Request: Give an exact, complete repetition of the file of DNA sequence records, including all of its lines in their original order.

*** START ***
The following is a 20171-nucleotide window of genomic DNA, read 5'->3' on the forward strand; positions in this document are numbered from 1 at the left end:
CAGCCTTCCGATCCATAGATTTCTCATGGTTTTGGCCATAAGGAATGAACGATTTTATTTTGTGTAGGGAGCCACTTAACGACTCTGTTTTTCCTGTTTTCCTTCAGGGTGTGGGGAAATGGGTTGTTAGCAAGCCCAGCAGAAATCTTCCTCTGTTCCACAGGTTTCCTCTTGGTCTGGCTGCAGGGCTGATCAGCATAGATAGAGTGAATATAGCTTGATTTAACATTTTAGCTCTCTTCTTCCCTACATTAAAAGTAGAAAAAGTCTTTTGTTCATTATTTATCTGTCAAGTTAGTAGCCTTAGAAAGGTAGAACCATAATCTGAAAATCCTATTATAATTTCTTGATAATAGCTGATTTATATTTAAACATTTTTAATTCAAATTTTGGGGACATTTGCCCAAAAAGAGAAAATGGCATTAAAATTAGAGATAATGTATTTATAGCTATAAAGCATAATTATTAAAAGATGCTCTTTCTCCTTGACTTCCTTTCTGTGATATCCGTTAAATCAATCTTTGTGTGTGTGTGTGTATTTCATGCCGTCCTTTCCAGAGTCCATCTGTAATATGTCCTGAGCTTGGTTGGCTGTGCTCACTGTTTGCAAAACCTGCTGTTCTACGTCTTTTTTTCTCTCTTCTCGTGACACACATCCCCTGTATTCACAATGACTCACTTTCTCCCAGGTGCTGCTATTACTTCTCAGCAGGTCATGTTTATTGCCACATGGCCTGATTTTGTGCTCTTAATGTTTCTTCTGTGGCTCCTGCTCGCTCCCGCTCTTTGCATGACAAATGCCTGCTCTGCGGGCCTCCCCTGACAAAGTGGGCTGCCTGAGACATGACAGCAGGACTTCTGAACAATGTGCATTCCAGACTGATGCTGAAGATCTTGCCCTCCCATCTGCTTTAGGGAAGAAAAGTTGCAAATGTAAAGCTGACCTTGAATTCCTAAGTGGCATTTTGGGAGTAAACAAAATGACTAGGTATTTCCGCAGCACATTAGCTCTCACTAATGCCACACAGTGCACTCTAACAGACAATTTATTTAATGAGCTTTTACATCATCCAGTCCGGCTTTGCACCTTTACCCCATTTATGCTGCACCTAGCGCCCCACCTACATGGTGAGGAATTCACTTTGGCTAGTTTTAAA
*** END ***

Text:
The following is a 20171-nucleotide window of genomic DNA, read 5'->3' on the forward strand; positions in this document are numbered from 1 at the left end:
CAGCCTTCCGATCCATAGATTTCTCATGGTTTTGGCCATAAGGAATGAACGATTTTATTTTGTGTAGGGAGCCACTTAACGACTCTGTTTTTCCTGTTTTCCTTCAGGGTGTGGGGAAATGGGTTGTTAGCAAGCCCAGCAGAAATCTTCCTCTGTTCCACAGGTTTCCTCTTGGTCTGGCTGCAGGGCTGATCAGCATAGATAGAGTGAATATAGCTTGATTTAACATTTTAGCTCTCTTCTTCCCTACATTAAAAGTAGAAAAAGTCTTTTGTTCATTATTTATCTGTCAAGTTAGTAGCCTTAGAAAGGTAGAACCATAATCTGAAAATCCTATTATAATTTCTTGATAATAGCTGATTTATATTTAAACATTTTTAATTCAAATTTTGGGGACATTTGCCCAAAAAGAGAAAATGGCATTAAAATTAGAGATAATGTATTTATAGCTATAAAGCATAATTATTAAAAGATGCTCTTTCTCCTTGACTTCCTTTCTGTGATATCCGTTAAATCAATCTTTGTGTGTGTGTGTGTATTTCATGCCGTCCTTTCCAGAGTCCATCTGTAATATGTCCTGAGCTTGGTTGGCTGTGCTCACTGTTTGCAAAACCTGCTGTTCTACGTCTTTTTTTCTCTCTTCTCGTGACACACATCCCCTGTATTCACAATGACTCACTTTCTCCCAGGTGCTGCTATTACTTCTCAGCAGGTCATGTTTATTGCCACATGGCCTGATTTTGTGCTCTTAATGTTTCTTCTGTGGCTCCTGCTCGCTCCCGCTCTTTGCATGACAAATGCCTGCTCTGCGGGCCTCCCCTGACAAAGTGGGCTGCCTGAGACATGACAGCAGGACTTCTGAACAATGTGCATTCCAGACTGATGCTGAAGATCTTGCCCTCCCATCTGCTTTAGGGAAGAAAAGTTGCAAATGTAAAGCTGACCTTGAATTCCTAAGTGGCATTTTGGGAGTAAACAAAATGACTAGGTATTTCCGCAGCACATTAGCTCTCACTAATGCCACACAGTGCACTCTAACAGACAATTTATTTAATGAGCTTTTACATCATCCAGTCCGGCTTTGCACCTTTACCCCATTTATGCTGCACCTAGCGCCCCACCTACATGGTGAGGAATTCACTTTGGCTAGTTTTAAA